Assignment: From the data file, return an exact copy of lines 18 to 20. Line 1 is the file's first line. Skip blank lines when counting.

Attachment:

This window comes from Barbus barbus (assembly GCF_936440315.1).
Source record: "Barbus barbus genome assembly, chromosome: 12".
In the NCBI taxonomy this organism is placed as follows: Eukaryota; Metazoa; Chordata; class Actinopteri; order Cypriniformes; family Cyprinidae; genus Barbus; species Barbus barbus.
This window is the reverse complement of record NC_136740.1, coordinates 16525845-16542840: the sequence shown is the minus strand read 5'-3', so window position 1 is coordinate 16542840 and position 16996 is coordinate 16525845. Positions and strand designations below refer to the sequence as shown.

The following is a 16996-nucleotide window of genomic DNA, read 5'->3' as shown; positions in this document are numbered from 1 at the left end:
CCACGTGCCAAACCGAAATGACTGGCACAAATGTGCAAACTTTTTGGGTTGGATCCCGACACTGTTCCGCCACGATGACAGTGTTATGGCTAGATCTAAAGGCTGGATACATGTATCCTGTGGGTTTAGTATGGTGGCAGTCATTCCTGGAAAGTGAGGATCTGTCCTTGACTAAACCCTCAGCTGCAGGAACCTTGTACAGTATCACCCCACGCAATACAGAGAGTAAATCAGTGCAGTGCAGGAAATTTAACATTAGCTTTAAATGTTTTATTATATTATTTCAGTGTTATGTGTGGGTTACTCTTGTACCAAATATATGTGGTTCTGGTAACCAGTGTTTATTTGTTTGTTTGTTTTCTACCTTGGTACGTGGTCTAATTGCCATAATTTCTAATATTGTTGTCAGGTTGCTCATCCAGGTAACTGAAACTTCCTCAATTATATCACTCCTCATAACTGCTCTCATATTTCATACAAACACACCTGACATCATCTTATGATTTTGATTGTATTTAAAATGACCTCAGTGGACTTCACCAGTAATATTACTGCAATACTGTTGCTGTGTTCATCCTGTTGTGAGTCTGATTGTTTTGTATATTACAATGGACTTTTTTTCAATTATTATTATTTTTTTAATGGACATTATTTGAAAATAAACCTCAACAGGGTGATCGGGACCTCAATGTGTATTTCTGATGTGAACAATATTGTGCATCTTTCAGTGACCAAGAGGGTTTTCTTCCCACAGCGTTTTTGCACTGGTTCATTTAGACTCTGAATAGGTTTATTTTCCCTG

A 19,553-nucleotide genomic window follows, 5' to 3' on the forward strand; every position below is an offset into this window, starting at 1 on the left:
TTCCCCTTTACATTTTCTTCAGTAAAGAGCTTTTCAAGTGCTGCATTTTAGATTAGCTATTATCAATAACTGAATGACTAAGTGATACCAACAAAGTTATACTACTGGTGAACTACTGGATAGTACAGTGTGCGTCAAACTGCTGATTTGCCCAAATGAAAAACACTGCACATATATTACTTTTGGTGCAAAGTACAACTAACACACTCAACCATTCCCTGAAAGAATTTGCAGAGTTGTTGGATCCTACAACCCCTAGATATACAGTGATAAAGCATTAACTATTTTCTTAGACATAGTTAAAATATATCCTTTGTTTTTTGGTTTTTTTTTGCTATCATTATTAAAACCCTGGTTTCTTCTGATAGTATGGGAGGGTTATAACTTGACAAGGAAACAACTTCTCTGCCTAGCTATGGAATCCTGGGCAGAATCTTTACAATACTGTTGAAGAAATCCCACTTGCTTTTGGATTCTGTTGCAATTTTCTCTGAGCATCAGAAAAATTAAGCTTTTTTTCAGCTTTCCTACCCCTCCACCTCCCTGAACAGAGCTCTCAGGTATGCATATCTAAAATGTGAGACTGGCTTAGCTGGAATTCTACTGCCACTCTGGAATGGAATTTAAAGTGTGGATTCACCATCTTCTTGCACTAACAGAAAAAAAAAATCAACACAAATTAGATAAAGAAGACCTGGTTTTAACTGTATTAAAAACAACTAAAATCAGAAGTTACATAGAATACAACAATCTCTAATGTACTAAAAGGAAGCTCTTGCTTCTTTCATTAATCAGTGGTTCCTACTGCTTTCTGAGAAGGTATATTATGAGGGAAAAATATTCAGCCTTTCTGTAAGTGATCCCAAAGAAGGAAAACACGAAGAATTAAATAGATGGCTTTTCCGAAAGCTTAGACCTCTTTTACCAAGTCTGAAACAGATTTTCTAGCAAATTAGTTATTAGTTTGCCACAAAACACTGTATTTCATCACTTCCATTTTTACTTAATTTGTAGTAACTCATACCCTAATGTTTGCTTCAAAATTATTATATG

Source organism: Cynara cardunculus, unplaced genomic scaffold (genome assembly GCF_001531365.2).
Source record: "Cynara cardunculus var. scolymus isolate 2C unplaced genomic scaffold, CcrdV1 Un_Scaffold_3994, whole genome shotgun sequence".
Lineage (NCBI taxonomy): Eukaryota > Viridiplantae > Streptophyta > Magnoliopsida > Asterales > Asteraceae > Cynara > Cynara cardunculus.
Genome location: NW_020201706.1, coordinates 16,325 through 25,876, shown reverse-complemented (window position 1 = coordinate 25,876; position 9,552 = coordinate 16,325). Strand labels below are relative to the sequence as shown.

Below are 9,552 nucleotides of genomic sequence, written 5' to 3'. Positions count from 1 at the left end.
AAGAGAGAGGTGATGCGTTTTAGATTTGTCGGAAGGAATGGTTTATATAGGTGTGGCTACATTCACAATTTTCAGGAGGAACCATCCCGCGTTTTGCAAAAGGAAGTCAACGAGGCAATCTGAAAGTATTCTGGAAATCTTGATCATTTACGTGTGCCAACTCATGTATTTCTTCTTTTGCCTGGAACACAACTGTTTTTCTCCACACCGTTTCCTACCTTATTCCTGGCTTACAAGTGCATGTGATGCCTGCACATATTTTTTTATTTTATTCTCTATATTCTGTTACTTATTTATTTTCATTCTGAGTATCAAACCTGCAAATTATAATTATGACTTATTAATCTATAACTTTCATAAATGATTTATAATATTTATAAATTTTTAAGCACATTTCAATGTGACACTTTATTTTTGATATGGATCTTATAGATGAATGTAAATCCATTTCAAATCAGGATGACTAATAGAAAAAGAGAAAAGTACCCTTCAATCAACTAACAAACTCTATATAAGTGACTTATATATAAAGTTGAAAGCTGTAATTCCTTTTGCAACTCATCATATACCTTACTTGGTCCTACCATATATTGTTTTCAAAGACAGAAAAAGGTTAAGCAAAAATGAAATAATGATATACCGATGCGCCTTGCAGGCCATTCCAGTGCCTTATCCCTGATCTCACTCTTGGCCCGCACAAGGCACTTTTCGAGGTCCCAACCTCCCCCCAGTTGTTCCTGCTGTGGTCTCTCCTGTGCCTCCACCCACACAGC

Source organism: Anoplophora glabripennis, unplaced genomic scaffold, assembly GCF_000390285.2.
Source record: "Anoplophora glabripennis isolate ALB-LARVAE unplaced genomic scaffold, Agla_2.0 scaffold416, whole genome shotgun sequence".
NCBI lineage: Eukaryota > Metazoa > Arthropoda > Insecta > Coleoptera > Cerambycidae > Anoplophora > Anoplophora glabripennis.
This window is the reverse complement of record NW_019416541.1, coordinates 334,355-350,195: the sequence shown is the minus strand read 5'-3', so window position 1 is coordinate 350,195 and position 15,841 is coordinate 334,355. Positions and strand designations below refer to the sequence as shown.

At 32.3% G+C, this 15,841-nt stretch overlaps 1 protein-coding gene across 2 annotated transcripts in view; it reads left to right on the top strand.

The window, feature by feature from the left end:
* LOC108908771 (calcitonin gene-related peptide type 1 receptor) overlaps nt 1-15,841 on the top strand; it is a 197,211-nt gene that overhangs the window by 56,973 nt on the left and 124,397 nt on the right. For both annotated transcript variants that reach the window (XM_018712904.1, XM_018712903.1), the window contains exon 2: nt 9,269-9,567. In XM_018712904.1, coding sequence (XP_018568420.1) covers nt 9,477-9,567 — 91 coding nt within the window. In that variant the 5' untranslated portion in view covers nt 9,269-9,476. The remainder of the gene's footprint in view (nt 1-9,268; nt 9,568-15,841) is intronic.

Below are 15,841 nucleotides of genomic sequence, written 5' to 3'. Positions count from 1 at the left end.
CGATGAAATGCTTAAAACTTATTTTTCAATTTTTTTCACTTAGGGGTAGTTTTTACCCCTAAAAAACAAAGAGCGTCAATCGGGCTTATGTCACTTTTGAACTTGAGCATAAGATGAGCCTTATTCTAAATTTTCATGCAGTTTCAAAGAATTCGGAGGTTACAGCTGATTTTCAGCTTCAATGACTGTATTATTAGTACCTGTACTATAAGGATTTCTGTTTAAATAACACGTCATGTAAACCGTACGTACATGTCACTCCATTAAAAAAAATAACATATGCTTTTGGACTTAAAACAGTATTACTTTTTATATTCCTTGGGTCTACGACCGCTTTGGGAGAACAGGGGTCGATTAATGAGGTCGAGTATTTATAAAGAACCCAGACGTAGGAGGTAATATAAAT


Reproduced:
This window is the reverse complement of record NW_019416541.1, coordinates 334,355-350,195: the sequence shown is the minus strand read 5'-3', so window position 1 is coordinate 350,195 and position 15,841 is coordinate 334,355. Positions and strand designations below refer to the sequence as shown.

At 32.3% G+C, this 15,841-nt stretch overlaps 1 protein-coding gene across 2 annotated transcripts in view; it reads left to right on the top strand.

The window, feature by feature from the left end: